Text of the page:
Space Sunday: returns and a collapse

The Hyabusa2 sample return capsule, measuring just 40 cm across, lies amidst the scrub of Woomera, southern Australia, carrying samples from asteroid 162173 Ryugu. Credit: JAXA via AP

On Saturday, December 5th (Sunday December 6th local time in Australia), Japan’s Hyabusa2 successfully returned samples gathered from the asteroid 162173 Ryugu.

It marked the culmination of a six-year mission to reach the asteroid, gather samples and then make a return to Earth – although as I mentioned in my last Space Sunday update, the return of the samples does not mark the end of the road for Hyabusa2.

Travelling at 43,190 km/h – too fast to enter orbit – the spacecraft released the 40 cm sample return capsule on the night of Friday December 4th, 2020, whilst still some 220,000 km away. With its cargo duties  discharged, Hyabusa2 performed an engine burn to start it on its way for a rendezvous with asteroid (98943) 2001 CC21 in 2026, before flying on to meet with 1998 KY26, in 2031.

With no means to slow down, the sample capsule slammed into the upper reaches of Earth’s  atmosphere at 17:28 GMT on Saturday, December 5th (the earlier  hours of Sunday December 6th in Japan and Australia). Following re-entry, that helped the capsule to slow to supersonic speeds, the capsule dropped to an altitude of 10 km before deploying its landing parachute, touching down in Australia at 17:47 GMT (04:17 a.m. local Australian time on December 6th), JAXA officials said.

Radio tracking systems deployed around the expected landing site were able to follow the capsule down allowing its landing point to be triangulated accurately so that recovery helicopters could quickly move in and retrieve the capsule and its cargo.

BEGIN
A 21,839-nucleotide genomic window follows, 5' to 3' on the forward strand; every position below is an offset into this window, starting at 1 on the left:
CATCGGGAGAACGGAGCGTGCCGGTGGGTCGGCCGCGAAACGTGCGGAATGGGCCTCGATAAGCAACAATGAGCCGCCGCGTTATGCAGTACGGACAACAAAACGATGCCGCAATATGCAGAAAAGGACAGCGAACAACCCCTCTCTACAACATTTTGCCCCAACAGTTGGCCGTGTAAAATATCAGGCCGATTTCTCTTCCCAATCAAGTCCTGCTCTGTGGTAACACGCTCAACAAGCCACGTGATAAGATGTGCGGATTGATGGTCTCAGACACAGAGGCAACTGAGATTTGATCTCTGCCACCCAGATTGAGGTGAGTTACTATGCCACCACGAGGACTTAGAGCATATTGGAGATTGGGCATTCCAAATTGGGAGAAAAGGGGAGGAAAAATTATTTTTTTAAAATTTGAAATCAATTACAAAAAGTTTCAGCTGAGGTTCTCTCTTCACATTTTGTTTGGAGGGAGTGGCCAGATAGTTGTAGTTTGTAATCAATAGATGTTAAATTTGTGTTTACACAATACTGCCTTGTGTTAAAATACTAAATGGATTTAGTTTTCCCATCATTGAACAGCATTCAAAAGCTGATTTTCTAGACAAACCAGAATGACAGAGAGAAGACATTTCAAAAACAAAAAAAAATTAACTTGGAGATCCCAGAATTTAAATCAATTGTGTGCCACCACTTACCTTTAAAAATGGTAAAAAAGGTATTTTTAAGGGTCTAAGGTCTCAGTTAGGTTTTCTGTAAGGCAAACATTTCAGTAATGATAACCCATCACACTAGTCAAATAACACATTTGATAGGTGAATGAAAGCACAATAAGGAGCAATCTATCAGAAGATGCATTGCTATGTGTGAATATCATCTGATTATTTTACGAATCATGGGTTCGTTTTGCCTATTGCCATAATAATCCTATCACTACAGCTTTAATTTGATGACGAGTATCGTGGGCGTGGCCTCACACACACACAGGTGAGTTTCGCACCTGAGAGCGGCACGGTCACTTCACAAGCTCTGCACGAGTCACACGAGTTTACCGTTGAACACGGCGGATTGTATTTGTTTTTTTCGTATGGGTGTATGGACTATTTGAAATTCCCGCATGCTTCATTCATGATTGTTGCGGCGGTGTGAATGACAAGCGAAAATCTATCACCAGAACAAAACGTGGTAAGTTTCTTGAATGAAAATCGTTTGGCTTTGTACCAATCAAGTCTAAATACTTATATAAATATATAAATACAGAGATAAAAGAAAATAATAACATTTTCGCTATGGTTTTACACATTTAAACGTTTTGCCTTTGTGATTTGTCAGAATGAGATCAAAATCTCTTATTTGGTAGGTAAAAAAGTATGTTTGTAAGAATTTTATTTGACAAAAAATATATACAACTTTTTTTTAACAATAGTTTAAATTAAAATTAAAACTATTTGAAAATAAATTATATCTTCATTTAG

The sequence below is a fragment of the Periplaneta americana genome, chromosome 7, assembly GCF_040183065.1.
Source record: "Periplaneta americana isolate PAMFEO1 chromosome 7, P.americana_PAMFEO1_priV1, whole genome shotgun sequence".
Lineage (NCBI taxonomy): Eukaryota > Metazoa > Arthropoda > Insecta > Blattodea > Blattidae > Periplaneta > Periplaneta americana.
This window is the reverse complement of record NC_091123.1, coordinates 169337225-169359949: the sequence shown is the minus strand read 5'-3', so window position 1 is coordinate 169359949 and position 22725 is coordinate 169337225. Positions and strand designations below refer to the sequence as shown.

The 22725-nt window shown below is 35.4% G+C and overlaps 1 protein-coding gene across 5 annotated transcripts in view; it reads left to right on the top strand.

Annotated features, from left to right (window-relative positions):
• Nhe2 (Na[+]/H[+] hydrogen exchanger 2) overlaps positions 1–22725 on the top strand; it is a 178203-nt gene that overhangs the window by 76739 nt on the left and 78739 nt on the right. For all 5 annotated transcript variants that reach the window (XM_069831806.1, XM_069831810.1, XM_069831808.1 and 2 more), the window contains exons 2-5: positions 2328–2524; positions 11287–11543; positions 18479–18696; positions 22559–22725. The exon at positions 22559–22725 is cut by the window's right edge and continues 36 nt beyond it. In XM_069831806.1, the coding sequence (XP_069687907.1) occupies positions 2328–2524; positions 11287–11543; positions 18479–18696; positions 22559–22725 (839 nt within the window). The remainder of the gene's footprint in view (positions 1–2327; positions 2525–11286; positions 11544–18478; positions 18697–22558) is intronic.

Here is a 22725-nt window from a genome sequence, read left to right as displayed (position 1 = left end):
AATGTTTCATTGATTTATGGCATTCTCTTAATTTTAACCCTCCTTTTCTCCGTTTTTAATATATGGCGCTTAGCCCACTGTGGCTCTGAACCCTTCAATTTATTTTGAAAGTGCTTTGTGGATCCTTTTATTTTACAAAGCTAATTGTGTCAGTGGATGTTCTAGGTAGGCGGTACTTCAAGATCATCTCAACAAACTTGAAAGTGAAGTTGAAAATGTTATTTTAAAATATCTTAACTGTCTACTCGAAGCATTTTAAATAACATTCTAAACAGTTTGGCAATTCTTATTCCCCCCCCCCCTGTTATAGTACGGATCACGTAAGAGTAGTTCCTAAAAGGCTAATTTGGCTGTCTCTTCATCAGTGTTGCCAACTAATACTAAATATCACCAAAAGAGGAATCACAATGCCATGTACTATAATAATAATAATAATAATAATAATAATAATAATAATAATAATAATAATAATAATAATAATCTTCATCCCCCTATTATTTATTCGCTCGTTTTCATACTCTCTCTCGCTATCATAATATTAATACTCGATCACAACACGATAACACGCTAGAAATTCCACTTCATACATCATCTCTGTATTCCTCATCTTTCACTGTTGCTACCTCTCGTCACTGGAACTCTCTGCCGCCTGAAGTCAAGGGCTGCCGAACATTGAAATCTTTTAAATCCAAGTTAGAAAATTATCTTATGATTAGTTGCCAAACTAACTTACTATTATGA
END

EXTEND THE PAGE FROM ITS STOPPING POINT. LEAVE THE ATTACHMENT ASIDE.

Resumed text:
Following recovery, work started on capsule assessment and preparations to transfer it to the Japanese Space Agency’s (JAXA) Extraterrestrial Sample Curation Centre, a purpose-built facility designed to house and study cosmic material brought home by space missions. Here some of the samples – believed to measure just a few grams – will be studied by Japanese scientists, and some will be distributed to laboratories around the world, where scientists will study it for clues about the solar system’s early days and the rise of life on Earth.

The mission marks only the second time a dedicated sample return mission has brought samples of an extra-terrestrial body back to Earth, the first being the original Hyabusa mission, which returned samples from asteroid 25143 Itokawa in 2010. However, it will not be the last. China’s Chang’e 5 mission will shortly be on its way back to Earth with samples gathered from the Moon (see below for more), and NASA’s OSIRIS-REx will be returning samples from asteroid from 101955 Bennu in 2023.

Arecibo Collapses

When it came, it came suddenly and without warning – yet purely by chance, a drone was on hand to capture the event as it happened.

Cable break: a still from video footage recorded at the moment one of the two remaining primary cables supporting the 900-tonne receiving platform snapped, bringing about the destruction of the Arecibo radio astronomy telescope. Credit: UCF / NSF

I recently wrote about the fact that, having lost a primary and secondary support cable that were helping to keep its receiving platform aloft, the Arecibo observatory had been declared unsafe and was to be decommissioned, the replacement of the primary load-bearing cables – one of three in total – being determined to be both difficult and dangerous.

Due to the risk of the 900-tonne receiving platform collapsing onto the dish, built into a hilltop karst sinkhole, it had been hoped the telescope could be decommissioned and dismantled, possibly through the use of controlled demolition, sooner rather than later, lest further cables – including one of the two remaining primary cables – gave way.

But on December  1st, before decommissioning plans could be finalised, one of the remaining suffered a catastrophic failure, sending the receiving platform plummeting into the telescope’s 305-metre diameter dish.